I realize that. And today only, I can earn "The April Fool"... I don't know, I've always had the "collect-them-all" mentality, especially with things that don't really matter.
To be honest, government websites in the US aren't that much better, in terms of browser cross-compatibility.
Violent Offender writes with a touching story in The Register about Microsoft's awarding of its Most Valuable Professional credential to a British hobbyist, Jamie Cansdale, then turning around and threatening him with a lawsuit for the very software that won him the award. The article links to the amazing correspondence from Microsoft on Cansdale's site.
An anonymous reader writes to mention that Jack Thompson, in his latest bout of zealotry, has set his sights on Microsoft for their recent release of Halo 3. GameAlmighty has posted the letter to Bill Gates. "Here's the deal, Mr. Gates: Either Microsoft undertakes dramatic, real steps, through its marketing, wholesale, and retail operations to assure that Halo 3 is not sold, via the Internet and in stores, directly to anyone under 17, or I shall proceed to make sure that Microsoft is held to that standard by appropriate legal means. I have done that before successfully as to Best Buy, and I shall do so again as to Microsoft and all retailers of Halo 3."
cnet-declan writes "Attorney General Alberto Gonzales is asking Congress to make 'attempted' copyright infringement a federal crime. The text of the legislation as well as the official press-release is available online. Rep. Lamar Smith, a key House Republican, said he 'applauds' the idea, and his Democratic counterpart is probably on board too. In addition, the so-called Intellectual Property Protection Act of 2007 would create a new crime of life imprisonment for using pirated software in some circumstances, expand the DMCA with civil asset forfeiture, and authorize wiretaps in investigations of Americans who are 'attempting' to infringe copyrights. Does this go too far?"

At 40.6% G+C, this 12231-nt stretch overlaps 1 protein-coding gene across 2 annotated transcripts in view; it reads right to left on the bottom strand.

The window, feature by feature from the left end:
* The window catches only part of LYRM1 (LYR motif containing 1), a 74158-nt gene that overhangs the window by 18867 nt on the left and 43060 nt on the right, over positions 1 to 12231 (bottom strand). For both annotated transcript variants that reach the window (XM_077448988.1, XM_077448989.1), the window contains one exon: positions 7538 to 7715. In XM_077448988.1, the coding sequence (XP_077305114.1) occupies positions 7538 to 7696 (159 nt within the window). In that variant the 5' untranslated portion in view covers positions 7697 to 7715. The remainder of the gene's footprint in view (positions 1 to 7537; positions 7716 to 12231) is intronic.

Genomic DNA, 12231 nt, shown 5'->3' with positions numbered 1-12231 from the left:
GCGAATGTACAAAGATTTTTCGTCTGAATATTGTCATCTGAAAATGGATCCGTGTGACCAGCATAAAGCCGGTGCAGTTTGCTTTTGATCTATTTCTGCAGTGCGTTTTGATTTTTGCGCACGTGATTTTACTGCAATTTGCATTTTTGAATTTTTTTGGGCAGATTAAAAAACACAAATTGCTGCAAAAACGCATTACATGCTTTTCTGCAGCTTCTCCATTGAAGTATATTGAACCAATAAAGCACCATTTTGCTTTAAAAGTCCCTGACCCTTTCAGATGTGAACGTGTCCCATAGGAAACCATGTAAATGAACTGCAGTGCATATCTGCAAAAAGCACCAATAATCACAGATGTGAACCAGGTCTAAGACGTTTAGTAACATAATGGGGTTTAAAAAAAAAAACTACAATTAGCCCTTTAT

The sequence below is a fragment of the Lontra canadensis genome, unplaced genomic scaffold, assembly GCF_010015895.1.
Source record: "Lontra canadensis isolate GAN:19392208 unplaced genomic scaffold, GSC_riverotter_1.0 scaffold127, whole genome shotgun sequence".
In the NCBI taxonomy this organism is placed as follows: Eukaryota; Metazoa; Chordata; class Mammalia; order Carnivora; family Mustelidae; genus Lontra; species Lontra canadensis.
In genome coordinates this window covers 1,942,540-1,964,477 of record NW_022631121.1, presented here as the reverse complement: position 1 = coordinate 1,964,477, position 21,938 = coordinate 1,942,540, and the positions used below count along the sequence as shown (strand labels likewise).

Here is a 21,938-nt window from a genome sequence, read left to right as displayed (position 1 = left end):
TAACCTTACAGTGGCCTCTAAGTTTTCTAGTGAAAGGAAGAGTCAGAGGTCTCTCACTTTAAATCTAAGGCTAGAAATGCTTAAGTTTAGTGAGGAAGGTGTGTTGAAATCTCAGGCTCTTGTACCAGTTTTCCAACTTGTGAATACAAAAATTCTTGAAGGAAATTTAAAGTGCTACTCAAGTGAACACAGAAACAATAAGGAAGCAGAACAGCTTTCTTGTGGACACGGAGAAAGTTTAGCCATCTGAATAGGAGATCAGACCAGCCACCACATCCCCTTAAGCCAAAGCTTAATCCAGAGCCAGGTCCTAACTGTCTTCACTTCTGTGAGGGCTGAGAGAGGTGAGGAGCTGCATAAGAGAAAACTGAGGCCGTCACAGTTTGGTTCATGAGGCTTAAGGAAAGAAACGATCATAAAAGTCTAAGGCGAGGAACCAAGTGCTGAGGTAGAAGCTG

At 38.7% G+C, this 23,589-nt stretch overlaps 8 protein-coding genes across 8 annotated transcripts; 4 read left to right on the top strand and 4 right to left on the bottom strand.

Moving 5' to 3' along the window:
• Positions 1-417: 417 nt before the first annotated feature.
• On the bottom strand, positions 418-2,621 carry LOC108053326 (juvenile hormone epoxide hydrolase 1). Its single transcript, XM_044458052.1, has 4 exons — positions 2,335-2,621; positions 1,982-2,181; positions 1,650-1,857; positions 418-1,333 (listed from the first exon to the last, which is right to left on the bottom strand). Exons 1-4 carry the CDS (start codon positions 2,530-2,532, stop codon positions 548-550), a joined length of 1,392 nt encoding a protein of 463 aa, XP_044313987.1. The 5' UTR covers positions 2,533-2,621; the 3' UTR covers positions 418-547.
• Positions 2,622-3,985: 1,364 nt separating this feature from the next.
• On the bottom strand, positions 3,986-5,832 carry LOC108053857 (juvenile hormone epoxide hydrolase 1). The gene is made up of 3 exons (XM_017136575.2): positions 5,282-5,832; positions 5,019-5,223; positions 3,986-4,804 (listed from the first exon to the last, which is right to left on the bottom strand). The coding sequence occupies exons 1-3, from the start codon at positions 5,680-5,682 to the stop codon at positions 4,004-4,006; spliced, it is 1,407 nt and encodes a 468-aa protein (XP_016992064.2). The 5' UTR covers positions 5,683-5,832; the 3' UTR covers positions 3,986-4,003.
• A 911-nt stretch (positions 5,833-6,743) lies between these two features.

An anonymous reader writes "Michael Geist has up a post on his site about the Copyright Board of Canada's decision last week on the controversial private copying levy, which functions like a tax on blank media. The good news? The Board reduced the levy on certain media such as CD-R Audio, CD-RW Audio, and MiniDiscs. The bad news? The millions of dollars in overpayment from these media will go into the pockets of manufacturers, importers, and retailers, not back to the consumers who paid in the first place. 'In addition to the overpayment issue, the decision contains several interesting revelations ... the decision sheds some light on the CPCC's enforcement program. The collective has aggressively targeted those parties that do not pay the levy, with 21 claims over the past three years. In fact, the enforcement program has been so effective that the Board found that concerns about the emergence of a gray or black market for blank CDs has not materialized.'"
cyberianpan writes "Wired is carrying commentary on the story that Brussels police have begun an investigation into a citizen's allegations of rape in Second Life. For reasons of civil liberty & clarity we'd like to confine criminal law to physical offenses rather than thought crimes but already threats, menace & conspiracy count as crimes. Could we see a situation where our laws extend?"
AlexDV writes "Library blogger Michael Stephens is reporting that an Illinois state senator, Matt Murphy (R-27, Palatine), has filed a bill that 'Creates the Social Networking Web site Prohibition Act. Provides that each public library must prohibit access to social networking Web sites on all computers made available to the public in the library. Provides that each public school must prohibit access to social networking Web sites on all computers made available to students in the school.' Here is the bill's full text." This local effort harks back to an attempt last May to get federal legislation banning school and library use of social networking sites (Wikipedia summary here). The DOPA bill passed the House but died in the Senate.